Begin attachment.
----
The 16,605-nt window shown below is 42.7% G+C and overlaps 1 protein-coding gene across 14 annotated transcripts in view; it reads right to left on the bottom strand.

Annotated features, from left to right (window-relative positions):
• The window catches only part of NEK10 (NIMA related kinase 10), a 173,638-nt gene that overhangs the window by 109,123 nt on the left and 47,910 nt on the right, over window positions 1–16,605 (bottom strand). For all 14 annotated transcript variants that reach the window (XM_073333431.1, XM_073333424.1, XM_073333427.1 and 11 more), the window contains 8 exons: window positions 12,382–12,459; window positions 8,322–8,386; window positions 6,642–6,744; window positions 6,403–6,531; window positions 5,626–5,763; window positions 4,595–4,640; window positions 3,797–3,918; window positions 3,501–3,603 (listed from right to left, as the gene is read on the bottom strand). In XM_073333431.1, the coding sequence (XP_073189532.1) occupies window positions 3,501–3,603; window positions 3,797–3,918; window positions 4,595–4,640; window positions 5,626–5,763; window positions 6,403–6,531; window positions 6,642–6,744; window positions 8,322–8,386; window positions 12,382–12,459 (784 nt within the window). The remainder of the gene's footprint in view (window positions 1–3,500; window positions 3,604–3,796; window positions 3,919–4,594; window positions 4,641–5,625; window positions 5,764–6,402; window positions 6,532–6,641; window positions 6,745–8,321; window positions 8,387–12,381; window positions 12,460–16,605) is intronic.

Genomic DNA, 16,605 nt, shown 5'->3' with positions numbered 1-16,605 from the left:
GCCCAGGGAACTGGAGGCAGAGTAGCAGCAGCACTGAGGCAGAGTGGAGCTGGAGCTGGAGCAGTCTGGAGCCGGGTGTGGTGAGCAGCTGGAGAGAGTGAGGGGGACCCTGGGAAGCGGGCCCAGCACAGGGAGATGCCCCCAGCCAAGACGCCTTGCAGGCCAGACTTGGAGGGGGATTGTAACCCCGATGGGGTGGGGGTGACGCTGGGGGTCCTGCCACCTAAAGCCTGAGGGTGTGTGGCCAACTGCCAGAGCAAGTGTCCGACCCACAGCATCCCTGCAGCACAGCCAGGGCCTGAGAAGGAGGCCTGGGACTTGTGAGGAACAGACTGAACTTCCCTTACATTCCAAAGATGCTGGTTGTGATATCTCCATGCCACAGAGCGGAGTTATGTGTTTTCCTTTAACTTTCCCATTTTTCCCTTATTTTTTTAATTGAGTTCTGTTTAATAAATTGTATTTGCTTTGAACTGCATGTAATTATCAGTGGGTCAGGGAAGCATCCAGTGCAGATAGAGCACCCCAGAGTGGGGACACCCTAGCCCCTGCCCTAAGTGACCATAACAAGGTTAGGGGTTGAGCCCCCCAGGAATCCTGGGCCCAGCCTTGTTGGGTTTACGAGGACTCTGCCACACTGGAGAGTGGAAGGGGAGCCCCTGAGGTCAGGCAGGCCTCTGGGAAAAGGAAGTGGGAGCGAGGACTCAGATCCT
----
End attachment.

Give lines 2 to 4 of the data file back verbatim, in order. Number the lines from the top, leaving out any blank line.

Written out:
Annotated features, from left to right (window-relative positions):
• The window catches only part of NEK10 (NIMA related kinase 10), a 173,638-nt gene that overhangs the window by 109,123 nt on the left and 47,910 nt on the right, over window positions 1–16,605 (bottom strand). For all 14 annotated transcript variants that reach the window (XM_073333431.1, XM_073333424.1, XM_073333427.1 and 11 more), the window contains 8 exons: window positions 12,382–12,459; window positions 8,322–8,386; window positions 6,642–6,744; window positions 6,403–6,531; window positions 5,626–5,763; window positions 4,595–4,640; window positions 3,797–3,918; window positions 3,501–3,603 (listed from right to left, as the gene is read on the bottom strand). In XM_073333431.1, the coding sequence (XP_073189532.1) occupies window positions 3,501–3,603; window positions 3,797–3,918; window positions 4,595–4,640; window positions 5,626–5,763; window positions 6,403–6,531; window positions 6,642–6,744; window positions 8,322–8,386; window positions 12,382–12,459 (784 nt within the window). The remainder of the gene's footprint in view (window positions 1–3,500; window positions 3,604–3,796; window positions 3,919–4,594; window positions 4,641–5,625; window positions 5,764–6,402; window positions 6,532–6,641; window positions 6,745–8,321; window positions 8,387–12,381; window positions 12,460–16,605) is intronic.

Genomic DNA, 16,605 nt, shown 5'->3' with positions numbered 1-16,605 from the left: